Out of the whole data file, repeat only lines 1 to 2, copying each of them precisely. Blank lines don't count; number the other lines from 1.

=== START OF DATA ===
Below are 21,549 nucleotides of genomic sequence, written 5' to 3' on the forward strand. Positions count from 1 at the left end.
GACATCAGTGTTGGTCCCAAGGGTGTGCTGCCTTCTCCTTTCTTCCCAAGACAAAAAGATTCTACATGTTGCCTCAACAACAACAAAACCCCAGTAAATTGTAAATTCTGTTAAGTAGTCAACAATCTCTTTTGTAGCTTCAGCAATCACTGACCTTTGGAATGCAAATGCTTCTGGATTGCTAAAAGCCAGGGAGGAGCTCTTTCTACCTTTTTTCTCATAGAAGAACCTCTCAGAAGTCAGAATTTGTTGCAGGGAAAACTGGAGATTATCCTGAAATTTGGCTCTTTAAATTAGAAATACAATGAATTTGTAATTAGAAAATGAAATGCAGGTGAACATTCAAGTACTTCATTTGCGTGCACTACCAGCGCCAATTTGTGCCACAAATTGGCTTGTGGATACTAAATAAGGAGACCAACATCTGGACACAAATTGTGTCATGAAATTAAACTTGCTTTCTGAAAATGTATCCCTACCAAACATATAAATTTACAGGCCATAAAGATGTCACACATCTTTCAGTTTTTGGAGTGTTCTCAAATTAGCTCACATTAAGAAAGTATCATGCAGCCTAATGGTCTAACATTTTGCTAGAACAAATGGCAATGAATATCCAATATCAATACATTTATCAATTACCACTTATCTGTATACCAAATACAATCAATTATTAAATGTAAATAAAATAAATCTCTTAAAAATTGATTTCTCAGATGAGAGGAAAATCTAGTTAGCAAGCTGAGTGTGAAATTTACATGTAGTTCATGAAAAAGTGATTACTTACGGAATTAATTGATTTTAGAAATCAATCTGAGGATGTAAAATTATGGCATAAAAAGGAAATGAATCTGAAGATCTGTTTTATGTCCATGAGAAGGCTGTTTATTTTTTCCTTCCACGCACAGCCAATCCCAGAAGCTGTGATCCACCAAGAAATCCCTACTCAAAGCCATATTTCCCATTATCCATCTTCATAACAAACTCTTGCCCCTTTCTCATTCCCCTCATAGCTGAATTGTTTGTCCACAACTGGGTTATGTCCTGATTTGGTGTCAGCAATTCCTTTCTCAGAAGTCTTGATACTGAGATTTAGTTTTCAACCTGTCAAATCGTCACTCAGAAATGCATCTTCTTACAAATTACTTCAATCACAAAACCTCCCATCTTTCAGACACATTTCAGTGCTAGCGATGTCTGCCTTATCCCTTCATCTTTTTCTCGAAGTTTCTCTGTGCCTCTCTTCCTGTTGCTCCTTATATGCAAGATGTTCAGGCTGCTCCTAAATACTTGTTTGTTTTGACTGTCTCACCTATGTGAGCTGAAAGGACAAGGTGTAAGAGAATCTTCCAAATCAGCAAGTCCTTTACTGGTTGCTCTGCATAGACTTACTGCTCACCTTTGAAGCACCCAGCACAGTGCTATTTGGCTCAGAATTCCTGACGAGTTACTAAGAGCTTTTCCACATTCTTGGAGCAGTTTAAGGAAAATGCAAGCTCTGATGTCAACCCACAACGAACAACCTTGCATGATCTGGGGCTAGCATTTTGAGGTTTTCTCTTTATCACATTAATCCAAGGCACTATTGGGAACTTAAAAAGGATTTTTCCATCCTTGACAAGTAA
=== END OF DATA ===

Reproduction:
Below are 21,549 nucleotides of genomic sequence, written 5' to 3' on the forward strand. Positions count from 1 at the left end.
GACATCAGTGTTGGTCCCAAGGGTGTGCTGCCTTCTCCTTTCTTCCCAAGACAAAAAGATTCTACATGTTGCCTCAACAACAACAAAACCCCAGTAAATTGTAAATTCTGTTAAGTAGTCAACAATCTCTTTTGTAGCTTCAGCAATCACTGACCTTTGGAATGCAAATGCTTCTGGATTGCTAAAAGCCAGGGAGGAGCTCTTTCTACCTTTTTTCTCATAGAAGAACCTCTCAGAAGTCAGAATTTGTTGCAGGGAAAACTGGAGATTATCCTGAAATTTGGCTCTTTAAATTAGAAATACAATGAATTTGTAATTAGAAAATGAAATGCAGGTGAACATTCAAGTACTTCATTTGCGTGCACTACCAGCGCCAATTTGTGCCACAAATTGGCTTGTGGATACTAAATAAGGAGACCAACATCTGGACACAAATTGTGTCATGAAATTAAACTTGCTTTCTGAAAATGTATCCCTACCAAACATATAAATTTACAGGCCATAAAGATGTCACACATCTTTCAGTTTTTGGAGTGTTCTCAAATTAGCTCACATTAAGAAAGTATCATGCAGCCTAATGGTCTAACATTTTGCTAGAACAAATGGCAATGAATATCCAATATCAATACATTTATCAATTACCACTTATCTGTATACCAAATACAATCAATTATTAAATGTAAATAAAATAAATCTCTTAAAAATTGATTTCTCAGATGAGAGGAAAATCTAGTTAGCAAGCTGAGTGTGAAATTTACATGTAGTTCATGAAAAAGTGATTACTTACGGAATTAATTGATTTTAGAAATCAATCTGAGGATGTAAAATTATGGCATAAAAAGGAAATGAATCTGAAGATCTGTTTTATGTCCATGAGAAGGCTGTTTATTTTTTCCTTCCACGCACAGCCAATCCCAGAAGCTGTGATCCACCAAGAAATCCCTACTCAAAGCCATATTTCCCATTATCCATCTTCATAACAAACTCTTGCCCCTTTCTCATTCCCCTCATAGCTGAATTGTTTGTCCACAACTGGGTTATGTCCTGATTTGGTGTCAGCAATTCCTTTCTCAGAAGTCTTGATACTGAGATTTAGTTTTCAACCTGTCAAATCGTCACTCAGAAATGCATCTTCTTACAAATTACTTCAATCACAAAACCTCCCATCTTTCAGACACATTTCAGTGCTAGCGATGTCTGCCTTATCCCTTCATCTTTTTCTCGAAGTTTCTCTGTGCCTCTCTTCCTGTTGCTCCTTATATGCAAGATGTTCAGGCTGCTCCTAAATACTTGTTTGTTTTGACTGTCTCACCTATGTGAGCTGAAAGGACAAGGTGTAAGAGAATCTTCCAAATCAGCAAGTCCTTTACTGGTTGCTCTGCATAGACTTACTGCTCACCTTTGAAGCACCCAGCACAGTGCTATTTGGCTCAGAATTCCTGACGAGTTACTAAGAGCTTTTCCACATTCTTGGAGCAGTTTAAGGAAAATGCAAGCTCTGATGTCAACCCACAACGAACAACCTTGCATGATCTGGGGCTAGCATTTTGAGGTTTTCTCTTTATCACATTAATCCAAGGCACTATTGGGAACTTAAAAAGGATTTTTCCATCCTTGACAAGTAA